To Turn the Hearts, page 19 states:
The high priests group leader directs the work of family history consultants as he:The question is, who trains the Family History Consultants? Here are the duties of a Family History Consultant from pages 19 and 20 or the Leader's Guide:
- Recommends members to be called and set apart as family history consultants, as requested by the bishopric.
- Works with the bishopric to ensure that enough consultants are called to meet the needs of the ward.
- Provides assignments to consultants, including assignments to work with certain ward members.
- Ensures that consultants are properly prepared to perform their callings and makes them aware of the training resources at FamilySearch.org/serve.
The bishopric and the high priests group leader determine how many family history consultants are needed in the ward. The high priests group leader directs their efforts.
Consultants are skilled teachers who work and communicate well with others. Wile consultants need not be experts in family history research, they should be comfortable using the resources at FamilySearch.org and helping others use them. These FamilySearch resources include family pedigrees, historical records, and the FamilySearch indexing program. Youth can be called to serve as consultants when their technology skills can be helpful in assisting others.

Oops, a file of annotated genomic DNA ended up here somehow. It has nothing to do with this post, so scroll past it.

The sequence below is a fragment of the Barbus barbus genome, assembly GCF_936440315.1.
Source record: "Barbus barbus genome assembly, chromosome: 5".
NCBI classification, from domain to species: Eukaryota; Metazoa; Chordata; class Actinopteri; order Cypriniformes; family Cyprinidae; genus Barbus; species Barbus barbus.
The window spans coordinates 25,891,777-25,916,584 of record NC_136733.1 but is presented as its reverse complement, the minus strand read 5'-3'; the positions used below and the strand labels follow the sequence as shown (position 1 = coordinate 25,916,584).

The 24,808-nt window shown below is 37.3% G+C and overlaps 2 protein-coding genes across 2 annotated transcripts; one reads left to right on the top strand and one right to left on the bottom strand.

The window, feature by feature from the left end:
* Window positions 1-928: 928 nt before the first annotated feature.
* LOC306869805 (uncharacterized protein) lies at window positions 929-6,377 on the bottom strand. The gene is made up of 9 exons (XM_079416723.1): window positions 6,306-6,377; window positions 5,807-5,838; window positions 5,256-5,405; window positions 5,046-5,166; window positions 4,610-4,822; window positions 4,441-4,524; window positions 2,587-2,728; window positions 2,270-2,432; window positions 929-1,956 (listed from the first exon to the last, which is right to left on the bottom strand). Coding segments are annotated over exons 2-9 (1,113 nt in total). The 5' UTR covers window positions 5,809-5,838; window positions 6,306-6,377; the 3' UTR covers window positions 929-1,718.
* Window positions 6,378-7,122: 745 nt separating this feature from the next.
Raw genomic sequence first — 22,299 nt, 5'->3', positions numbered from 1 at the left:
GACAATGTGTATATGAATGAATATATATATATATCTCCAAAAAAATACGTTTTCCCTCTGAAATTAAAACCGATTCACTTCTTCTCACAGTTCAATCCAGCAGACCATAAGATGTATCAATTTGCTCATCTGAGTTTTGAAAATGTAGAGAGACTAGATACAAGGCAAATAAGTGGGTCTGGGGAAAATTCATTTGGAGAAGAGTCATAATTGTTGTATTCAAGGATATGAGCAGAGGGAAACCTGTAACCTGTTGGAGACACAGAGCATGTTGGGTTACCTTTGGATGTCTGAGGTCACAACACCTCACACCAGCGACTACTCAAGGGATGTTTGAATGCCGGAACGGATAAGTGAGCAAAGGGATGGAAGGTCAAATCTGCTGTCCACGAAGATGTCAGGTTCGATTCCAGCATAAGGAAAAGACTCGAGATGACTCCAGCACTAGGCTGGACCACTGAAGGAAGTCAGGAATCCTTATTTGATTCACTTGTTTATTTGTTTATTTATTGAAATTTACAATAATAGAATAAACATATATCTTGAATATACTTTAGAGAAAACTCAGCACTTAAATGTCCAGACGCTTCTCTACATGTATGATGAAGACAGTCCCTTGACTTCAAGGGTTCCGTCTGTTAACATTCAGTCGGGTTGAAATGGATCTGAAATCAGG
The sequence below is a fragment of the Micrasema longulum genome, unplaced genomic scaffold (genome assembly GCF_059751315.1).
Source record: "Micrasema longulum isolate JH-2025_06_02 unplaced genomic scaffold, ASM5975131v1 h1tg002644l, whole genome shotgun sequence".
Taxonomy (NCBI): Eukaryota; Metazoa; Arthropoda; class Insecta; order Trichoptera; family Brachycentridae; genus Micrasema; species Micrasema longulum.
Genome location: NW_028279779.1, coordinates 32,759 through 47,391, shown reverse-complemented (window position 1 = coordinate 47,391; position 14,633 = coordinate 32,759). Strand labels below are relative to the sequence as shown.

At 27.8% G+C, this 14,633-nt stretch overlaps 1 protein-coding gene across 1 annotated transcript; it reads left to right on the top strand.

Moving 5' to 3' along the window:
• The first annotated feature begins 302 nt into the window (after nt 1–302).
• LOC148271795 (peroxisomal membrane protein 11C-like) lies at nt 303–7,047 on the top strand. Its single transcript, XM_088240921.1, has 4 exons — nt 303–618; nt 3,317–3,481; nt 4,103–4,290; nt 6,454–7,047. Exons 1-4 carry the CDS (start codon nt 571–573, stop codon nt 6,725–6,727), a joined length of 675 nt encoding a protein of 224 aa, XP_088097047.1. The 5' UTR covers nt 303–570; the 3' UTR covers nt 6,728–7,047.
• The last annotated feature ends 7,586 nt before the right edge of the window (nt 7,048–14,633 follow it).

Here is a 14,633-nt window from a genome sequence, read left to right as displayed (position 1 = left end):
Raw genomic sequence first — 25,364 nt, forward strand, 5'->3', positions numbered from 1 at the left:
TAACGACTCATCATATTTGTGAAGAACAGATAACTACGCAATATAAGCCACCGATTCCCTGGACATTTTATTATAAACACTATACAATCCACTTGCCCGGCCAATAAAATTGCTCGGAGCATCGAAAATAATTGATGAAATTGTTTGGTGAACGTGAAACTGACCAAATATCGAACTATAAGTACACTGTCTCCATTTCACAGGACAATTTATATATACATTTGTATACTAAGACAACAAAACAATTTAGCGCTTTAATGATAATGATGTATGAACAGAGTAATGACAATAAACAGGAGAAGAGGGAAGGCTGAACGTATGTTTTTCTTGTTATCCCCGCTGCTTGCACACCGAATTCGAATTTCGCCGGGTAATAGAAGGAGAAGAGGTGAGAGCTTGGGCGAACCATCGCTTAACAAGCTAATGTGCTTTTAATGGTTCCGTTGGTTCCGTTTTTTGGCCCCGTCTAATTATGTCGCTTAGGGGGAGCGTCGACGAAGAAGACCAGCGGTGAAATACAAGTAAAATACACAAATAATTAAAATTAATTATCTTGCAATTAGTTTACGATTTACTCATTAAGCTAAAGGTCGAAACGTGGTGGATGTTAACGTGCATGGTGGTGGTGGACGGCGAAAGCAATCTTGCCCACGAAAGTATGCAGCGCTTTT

Consultants register at FamilySearch.org/serve to receive information, training, and updates from the Church.The training is right there on LDS.org and FamilySearch.org. Here is the link to the training materials.
So the answer to the above question is that the training comes from the Church's websites. I would think it to be important that the Ward's High Priest Group Leader also review the training so he can properly support the Family History Consultants.
Here is a quote from Elder D. Todd Christofferson in the Religious Educator, vol. 6, no. 2 (2005), 10–11:
“If I were a bishop again, my approach would be to charge the high priests group leader with the responsibility to lead out in the ward council on this subject. I would ensure that we had one or more . . . family history consul- tants who were ‘people persons’ who could work under his direction. . . .Does this sound like your Ward?
I imagine that in the course of a year we could help at least ten families. In five years, we could have a corps of fifty families active at some level in family history and its attendant temple work. That to me would be a successful, well-run program.”